Beyond locational specifics, there are other statistical specifics involving storm intensity and duration. In other words, there are many different “500 year storms” even for a specific location – the 500 year, 1-hour event, the 500-year 6 hour event, the 500-year 24 hour event, even down to the 500-year 1 minute event … and that is just the precipitation. Then the flooding events, defined by flood plain terrain and drainage patters, also come in many different durations as well as frequencies.

In other words, this is all way too complicated to be understood by Allstate commercial writers, let alone their prospective layperson customers.

Within any large area – say, 100,000 square miles – there are likely to be many storms and floods of varying frequencies up to the 500 year or even longer durations somewhere within that area in any given year or 5 year period.

Tom Halla
December 17, 2018 12:17 pm

Allstate apparently thinks it’s customers, or potential customers, are ignorant or stupid.

Gary Ashe
Reply to  Tom Halla
December 17, 2018 1:15 pm

Most of them will be.

Reply to  Gary Ashe
December 17, 2018 3:05 pm

The smart ones changed to new companies. However, many insurances are sold to the dumbest people out there. My last insurance company markets to guys who toss their wallets into the Hudson.

December 17, 2018 12:19 pm

So, insurance companies stand to profit handsomely from the climate-alarm movement.

“You’re in good hands gone bad … “

Joel Snider
December 17, 2018 12:21 pm


December 17, 2018 12:28 pm

Let’s see, the chance of having a 1/500 storm over a three year period is about 1/167. So the chance of having three storms is about 1 in 4.8 million.

So, it is possible that the insurance industry _has_ done its homework.

Reply to  trafamadore
December 17, 2018 12:44 pm

Much more unlikely things happen every moment. Like you for example Trafamadore. The probability of that particular sperm fertilizing that particular eggcell is of the order of one in a hundred million.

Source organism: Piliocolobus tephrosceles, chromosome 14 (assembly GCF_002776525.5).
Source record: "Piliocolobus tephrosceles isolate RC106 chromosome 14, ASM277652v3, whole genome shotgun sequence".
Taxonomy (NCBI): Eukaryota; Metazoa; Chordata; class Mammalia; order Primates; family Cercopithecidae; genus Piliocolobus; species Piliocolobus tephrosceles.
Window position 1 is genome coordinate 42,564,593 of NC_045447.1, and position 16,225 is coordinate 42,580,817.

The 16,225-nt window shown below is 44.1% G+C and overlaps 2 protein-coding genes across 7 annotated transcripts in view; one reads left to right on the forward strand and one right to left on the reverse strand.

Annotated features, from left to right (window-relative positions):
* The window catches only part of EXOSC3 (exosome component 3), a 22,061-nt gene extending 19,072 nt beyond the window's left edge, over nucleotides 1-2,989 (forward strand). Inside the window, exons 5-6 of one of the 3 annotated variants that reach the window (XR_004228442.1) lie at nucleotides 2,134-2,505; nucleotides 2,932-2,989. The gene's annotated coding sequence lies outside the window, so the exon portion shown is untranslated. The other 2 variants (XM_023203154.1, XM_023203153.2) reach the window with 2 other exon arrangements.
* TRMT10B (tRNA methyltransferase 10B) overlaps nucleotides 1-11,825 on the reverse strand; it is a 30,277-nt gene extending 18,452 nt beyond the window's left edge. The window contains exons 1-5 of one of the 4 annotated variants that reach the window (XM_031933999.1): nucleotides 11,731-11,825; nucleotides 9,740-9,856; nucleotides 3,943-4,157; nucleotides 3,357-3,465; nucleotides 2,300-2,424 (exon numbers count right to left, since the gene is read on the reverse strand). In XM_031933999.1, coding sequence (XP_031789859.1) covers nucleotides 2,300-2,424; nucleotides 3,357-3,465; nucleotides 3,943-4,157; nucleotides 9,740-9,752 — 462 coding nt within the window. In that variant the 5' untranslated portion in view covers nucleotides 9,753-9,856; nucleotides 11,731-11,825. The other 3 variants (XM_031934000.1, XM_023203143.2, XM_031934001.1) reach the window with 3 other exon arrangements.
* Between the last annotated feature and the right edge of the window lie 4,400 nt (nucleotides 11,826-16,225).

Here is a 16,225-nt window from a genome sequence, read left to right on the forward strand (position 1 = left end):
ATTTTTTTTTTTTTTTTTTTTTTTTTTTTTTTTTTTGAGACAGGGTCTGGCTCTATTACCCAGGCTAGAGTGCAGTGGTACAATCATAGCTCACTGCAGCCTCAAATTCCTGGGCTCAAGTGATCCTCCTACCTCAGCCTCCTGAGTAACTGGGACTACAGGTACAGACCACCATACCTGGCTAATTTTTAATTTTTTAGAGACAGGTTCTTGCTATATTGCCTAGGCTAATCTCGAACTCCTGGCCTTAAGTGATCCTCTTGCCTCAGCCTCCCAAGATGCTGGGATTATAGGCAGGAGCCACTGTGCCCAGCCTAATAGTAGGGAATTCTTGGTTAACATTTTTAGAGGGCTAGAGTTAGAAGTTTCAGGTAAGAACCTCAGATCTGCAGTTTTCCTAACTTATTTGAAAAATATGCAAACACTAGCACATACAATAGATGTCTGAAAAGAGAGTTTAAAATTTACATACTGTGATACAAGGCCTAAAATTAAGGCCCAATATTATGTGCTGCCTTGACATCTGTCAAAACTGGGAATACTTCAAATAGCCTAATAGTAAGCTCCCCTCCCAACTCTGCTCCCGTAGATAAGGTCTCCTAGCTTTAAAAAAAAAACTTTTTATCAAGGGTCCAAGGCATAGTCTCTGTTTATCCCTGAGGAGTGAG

How many million Houston-sized areas didn’t have three 500-year storms during those three years?

Bruce Cobb
Reply to  trafamadore
December 17, 2018 12:47 pm

Your math and logic is as bad as Allstate’s. Try again.

Jeff Alberts
Reply to  Bruce Cobb
December 17, 2018 6:06 pm

“Your math and logic is as bad as Allstate’s”

Not to mention grammar.

Reply to  trafamadore
December 17, 2018 1:46 pm

And you are strongly recommended to read up on Hurst-Kolmogorov dynamics before trying again. Hydrological processes (like rain) don’t work like glorified roulette wheels.

Reply to  tty
December 17, 2018 5:03 pm

Plus 1000+ tty!

And great eggcell fertilization comment.

Reply to  trafamadore
December 18, 2018 1:44 pm


Keep it up; there are 3.8 million places in the USA to have the storm, so there is a 79% (3.8/4.8) chance of having three 500-yr storms in the USA in a single year.

And, as noted in above posts, there are numerous different levels of 500 year storms (2-hr, 4 hr, … 3 day, etc). So given 8 different types of 500-year storms, you get a 633% (8 x 79%) chance of having any type of three 500-yr storms in a given year. Yes, it is greater than unity … it is assured.

Please notify Allstate that they need to raise their rates (and then move to higher ground).

John Shotsky
December 17, 2018 12:34 pm

You would need 5000 years of weather records to establish with any credibility what a 500 year storm is.
There would be approximately 10 of those over the 5000 years.
Even if you had 500 years, which we don’t, there is no baseline to even make a comment about a 500 year weather event. We could have had one, we could have not had one – we don’t even know what ONE 500 year weather event looks like. But there are gullible people who lap this stuff up…

Reply to  John Shotsky
December 17, 2018 2:56 pm

Generally my thought as well. It’s an abuse of statistics to generalize that far outside of the sample space.

Michael Jankowski
Reply to  JRB
December 17, 2018 5:30 pm

It requires extrapolation, which can be a naughty word. But for rainfall events, it’s not too bad.

For example, for Tampa, FL, here are the approximate 24 hr rainfall totals for 1-in-XX yr events:

2yr – 4.5″
2.33yr – 5″
5yr – 6″
10yr – 7.5″
25yr – 9″
50yr – 10″
100yr – 12″

You’ve got plenty of weather records to get the smaller events. The IDF (intensity-duration-frequency) curves get pretty flat when you start heading towards the larger rain events.